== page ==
More digital purchases of categories with low online sales will drive retail ecommerce growth
Online apparel sales continue to capture a greater share of US retail ecommerce sales, as the category, along with the computer and consumer electronics sector, help fuel overall market growth, according to a new report from eMarketer.
In 2013, eMarketer estimates US retail ecommerce sales will total $259 billion, a 14.8% annual increase over 2012’s $225.5 billion. The longer-term outlook is also bright, with digital sales expected to increase at a 14% compound annual growth rate (CAGR) from 2012 to 2017, according to the eMarketer report, “US Retail Ecommerce: 2013 Forecast and Comparative Estimates.” Smartphone and tablet shoppers will be strong growth drivers. Mobile already accounts for 11% of ecommerce sales, and its share will jump to 25% by 2017.
Computer and consumer electronics, as well as apparel and accessories, account for the bulk of US retail ecommerce sales. Combined, they will contribute 42.9% of total retail ecommerce sales in 2013, rising to 45.6% by 2016. At the other end of the spectrum, large retail categories like auto and parts, as well as food and beverage, have disproportionately low sales online, indicating a lot of room for ecommerce growth. These categories, purchased largely offline, also contribute to online retail’s limited share of total sales.
A mix of larger and smaller online product categories will post the highest CAGRs from 2012 to 2017. Two of the best-performing online categories—apparel and accessories along with books, music and video—will register high CAGRs of 17.2% and 16.3%, respectively, according to eMarketer estimates. Meanwhile, food and beverage, with low online sales, is expected to produce the second-highest CAGR at 17%, a sign of an up-and-coming category.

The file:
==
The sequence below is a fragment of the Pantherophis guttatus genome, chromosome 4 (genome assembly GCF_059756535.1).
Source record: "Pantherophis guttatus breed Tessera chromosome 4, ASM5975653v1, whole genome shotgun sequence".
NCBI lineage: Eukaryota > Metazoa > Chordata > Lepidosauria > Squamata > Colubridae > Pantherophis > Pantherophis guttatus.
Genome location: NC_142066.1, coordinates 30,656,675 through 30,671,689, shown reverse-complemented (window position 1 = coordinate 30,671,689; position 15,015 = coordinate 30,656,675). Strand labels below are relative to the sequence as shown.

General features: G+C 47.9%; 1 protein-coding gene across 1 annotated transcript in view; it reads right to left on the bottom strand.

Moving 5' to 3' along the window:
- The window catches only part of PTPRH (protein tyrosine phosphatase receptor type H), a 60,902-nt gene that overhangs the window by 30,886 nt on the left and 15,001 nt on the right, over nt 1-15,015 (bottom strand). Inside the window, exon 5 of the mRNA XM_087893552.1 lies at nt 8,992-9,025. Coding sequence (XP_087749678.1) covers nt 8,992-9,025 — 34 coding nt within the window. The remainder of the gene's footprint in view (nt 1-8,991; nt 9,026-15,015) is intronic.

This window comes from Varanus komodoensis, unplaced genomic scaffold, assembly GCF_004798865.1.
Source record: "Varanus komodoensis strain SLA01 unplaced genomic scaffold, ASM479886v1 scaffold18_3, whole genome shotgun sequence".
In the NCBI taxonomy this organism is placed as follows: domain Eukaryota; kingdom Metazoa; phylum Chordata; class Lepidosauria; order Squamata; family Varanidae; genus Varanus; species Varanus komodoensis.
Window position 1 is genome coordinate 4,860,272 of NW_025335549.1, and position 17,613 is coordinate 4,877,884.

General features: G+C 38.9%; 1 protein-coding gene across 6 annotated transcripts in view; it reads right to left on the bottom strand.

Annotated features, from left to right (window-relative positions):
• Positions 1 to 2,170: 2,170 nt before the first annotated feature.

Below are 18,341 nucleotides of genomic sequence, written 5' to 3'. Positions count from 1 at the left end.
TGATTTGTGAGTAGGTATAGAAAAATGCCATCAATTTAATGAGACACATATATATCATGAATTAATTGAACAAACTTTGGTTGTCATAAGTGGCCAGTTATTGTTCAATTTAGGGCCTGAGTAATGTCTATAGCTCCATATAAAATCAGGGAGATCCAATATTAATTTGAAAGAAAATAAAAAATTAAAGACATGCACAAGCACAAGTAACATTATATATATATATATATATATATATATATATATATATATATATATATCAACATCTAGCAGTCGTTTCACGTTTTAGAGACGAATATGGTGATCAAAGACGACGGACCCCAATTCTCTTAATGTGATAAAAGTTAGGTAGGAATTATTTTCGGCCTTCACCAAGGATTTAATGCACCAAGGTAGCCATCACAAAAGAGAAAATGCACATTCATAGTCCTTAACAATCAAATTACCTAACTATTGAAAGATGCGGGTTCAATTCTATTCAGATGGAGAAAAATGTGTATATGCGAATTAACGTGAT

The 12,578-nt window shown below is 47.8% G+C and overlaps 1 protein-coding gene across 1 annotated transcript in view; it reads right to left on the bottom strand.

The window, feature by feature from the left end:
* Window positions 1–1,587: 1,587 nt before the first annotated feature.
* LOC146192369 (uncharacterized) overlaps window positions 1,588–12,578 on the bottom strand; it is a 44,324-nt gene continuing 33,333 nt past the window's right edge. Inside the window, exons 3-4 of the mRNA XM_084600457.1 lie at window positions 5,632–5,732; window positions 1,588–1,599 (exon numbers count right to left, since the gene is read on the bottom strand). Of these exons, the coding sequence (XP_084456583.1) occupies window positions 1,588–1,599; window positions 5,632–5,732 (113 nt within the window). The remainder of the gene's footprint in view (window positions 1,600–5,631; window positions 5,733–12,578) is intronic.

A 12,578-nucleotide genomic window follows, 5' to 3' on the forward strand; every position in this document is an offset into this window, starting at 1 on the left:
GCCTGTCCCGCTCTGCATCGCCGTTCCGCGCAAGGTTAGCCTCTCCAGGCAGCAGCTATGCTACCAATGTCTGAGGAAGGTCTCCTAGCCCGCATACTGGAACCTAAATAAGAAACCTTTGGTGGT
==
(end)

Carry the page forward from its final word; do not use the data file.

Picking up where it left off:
Despite the positive outlook, only 6% of US retail sales came from ecommerce in 2012, according to eMarketer calculations. A number of research sources believe ecommerce is capable of eventually achieving a 20% share—or even higher. But for that to happen, large spending categories need to gain more traction online.
With nearly three-quarters of US internet users already making purchases online, ecommerce growth will rely more on increased spending from existing buyers than on new spending from first-time online buyers.
eMarketer’s US retail ecommerce model forecasts key metrics from both a supply and demand perspective. To produce the online sales forecast, eMarketer uses the latest historical retail ecommerce sales estimates from the US Department of Commerce (DOC) as a benchmark. Macroeconomic trends, data and analysis from ecommerce experts who have visibility into retailers’ online sales results, and surveys of consumer shopping behavior and attitudes all inform eMarketer’s ecommerce sales forecast.
eMarketer derives its digital shopper and buyer forecasts by comparing estimates from other leading research organizations and weighing overall ecommerce trends. eMarketer forecasts online shoppers and buyers starting with a base age of 14 because research shows that people become more involved with ecommerce in their early teens.
Of the comparative estimates for ecommerce growth, eMarketer’s is the most aggressive, with a 14% CAGR. This rate stands apart even more considering that several firms based their CAGRs on shorter forecast periods, resulting in a smaller drop off in growth as the ecommerce market matures. eMarketer believes waves of technology and business model innovation ensure strong ecommerce growth at least out to 2017.